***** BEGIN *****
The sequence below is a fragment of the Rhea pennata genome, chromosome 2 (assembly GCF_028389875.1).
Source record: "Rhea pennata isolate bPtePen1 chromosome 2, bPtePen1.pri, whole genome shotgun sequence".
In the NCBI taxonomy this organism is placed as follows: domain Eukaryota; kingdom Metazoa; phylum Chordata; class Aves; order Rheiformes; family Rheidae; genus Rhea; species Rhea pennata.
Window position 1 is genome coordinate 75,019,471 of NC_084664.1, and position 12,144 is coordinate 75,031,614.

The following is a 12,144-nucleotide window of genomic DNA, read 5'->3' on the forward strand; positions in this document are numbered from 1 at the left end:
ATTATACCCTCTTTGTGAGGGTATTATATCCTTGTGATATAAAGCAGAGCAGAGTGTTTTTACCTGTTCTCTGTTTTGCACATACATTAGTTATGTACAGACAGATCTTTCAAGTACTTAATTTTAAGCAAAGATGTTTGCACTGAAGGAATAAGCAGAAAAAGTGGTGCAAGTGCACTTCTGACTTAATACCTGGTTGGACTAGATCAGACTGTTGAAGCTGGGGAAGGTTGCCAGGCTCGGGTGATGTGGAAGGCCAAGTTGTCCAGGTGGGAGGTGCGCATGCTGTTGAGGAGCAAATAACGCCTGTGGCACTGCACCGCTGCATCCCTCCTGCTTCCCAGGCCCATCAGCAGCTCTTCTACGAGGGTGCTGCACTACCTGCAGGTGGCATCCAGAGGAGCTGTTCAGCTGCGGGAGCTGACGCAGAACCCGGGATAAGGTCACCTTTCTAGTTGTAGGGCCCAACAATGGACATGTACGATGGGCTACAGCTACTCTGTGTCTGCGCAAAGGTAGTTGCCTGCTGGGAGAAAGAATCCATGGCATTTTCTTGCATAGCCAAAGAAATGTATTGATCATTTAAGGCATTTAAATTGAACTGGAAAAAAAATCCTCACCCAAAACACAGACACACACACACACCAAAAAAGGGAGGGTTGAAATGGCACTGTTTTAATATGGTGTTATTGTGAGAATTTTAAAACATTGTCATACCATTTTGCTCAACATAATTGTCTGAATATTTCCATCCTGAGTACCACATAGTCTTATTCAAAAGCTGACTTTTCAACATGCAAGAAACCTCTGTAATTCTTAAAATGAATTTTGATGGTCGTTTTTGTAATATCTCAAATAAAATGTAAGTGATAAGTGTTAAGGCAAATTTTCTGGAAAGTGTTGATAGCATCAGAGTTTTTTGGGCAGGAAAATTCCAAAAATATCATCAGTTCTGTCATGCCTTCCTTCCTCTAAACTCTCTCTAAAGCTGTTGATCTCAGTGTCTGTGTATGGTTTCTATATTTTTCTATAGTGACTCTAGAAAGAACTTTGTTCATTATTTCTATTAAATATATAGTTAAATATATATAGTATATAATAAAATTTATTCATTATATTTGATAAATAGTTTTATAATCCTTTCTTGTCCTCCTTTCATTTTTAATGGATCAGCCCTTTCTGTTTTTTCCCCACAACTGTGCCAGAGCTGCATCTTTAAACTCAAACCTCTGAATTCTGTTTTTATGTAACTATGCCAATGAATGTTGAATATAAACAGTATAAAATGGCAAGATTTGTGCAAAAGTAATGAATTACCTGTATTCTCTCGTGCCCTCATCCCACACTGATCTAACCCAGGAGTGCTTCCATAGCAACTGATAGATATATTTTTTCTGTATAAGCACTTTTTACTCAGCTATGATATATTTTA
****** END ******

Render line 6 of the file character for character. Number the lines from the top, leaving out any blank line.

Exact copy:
ATTATACCCTCTTTGTGAGGGTATTATATCCTTGTGATATAAAGCAGAGCAGAGTGTTTTTACCTGTTCTCTGTTTTGCACATACATTAGTTATGTACAGACAGATCTTTCAAGTACTTAATTTTAAGCAAAGATGTTTGCACTGAAGGAATAAGCAGAAAAAGTGGTGCAAGTGCACTTCTGACTTAATACCTGGTTGGACTAGATCAGACTGTTGAAGCTGGGGAAGGTTGCCAGGCTCGGGTGATGTGGAAGGCCAAGTTGTCCAGGTGGGAGGTGCGCATGCTGTTGAGGAGCAAATAACGCCTGTGGCACTGCACCGCTGCATCCCTCCTGCTTCCCAGGCCCATCAGCAGCTCTTCTACGAGGGTGCTGCACTACCTGCAGGTGGCATCCAGAGGAGCTGTTCAGCTGCGGGAGCTGACGCAGAACCCGGGATAAGGTCACCTTTCTAGTTGTAGGGCCCAACAATGGACATGTACGATGGGCTACAGCTACTCTGTGTCTGCGCAAAGGTAGTTGCCTGCTGGGAGAAAGAATCCATGGCATTTTCTTGCATAGCCAAAGAAATGTATTGATCATTTAAGGCATTTAAATTGAACTGGAAAAAAAATCCTCACCCAAAACACAGACACACACACACACCAAAAAAGGGAGGGTTGAAATGGCACTGTTTTAATATGGTGTTATTGTGAGAATTTTAAAACATTGTCATACCATTTTGCTCAACATAATTGTCTGAATATTTCCATCCTGAGTACCACATAGTCTTATTCAAAAGCTGACTTTTCAACATGCAAGAAACCTCTGTAATTCTTAAAATGAATTTTGATGGTCGTTTTTGTAATATCTCAAATAAAATGTAAGTGATAAGTGTTAAGGCAAATTTTCTGGAAAGTGTTGATAGCATCAGAGTTTTTTGGGCAGGAAAATTCCAAAAATATCATCAGTTCTGTCATGCCTTCCTTCCTCTAAACTCTCTCTAAAGCTGTTGATCTCAGTGTCTGTGTATGGTTTCTATATTTTTCTATAGTGACTCTAGAAAGAACTTTGTTCATTATTTCTATTAAATATATAGTTAAATATATATAGTATATAATAAAATTTATTCATTATATTTGATAAATAGTTTTATAATCCTTTCTTGTCCTCCTTTCATTTTTAATGGATCAGCCCTTTCTGTTTTTTCCCCACAACTGTGCCAGAGCTGCATCTTTAAACTCAAACCTCTGAATTCTGTTTTTATGTAACTATGCCAATGAATGTTGAATATAAACAGTATAAAATGGCAAGATTTGTGCAAAAGTAATGAATTACCTGTATTCTCTCGTGCCCTCATCCCACACTGATCTAACCCAGGAGTGCTTCCATAGCAACTGATAGATATATTTTTTCTGTATAAGCACTTTTTACTCAGCTATGATATATTTTA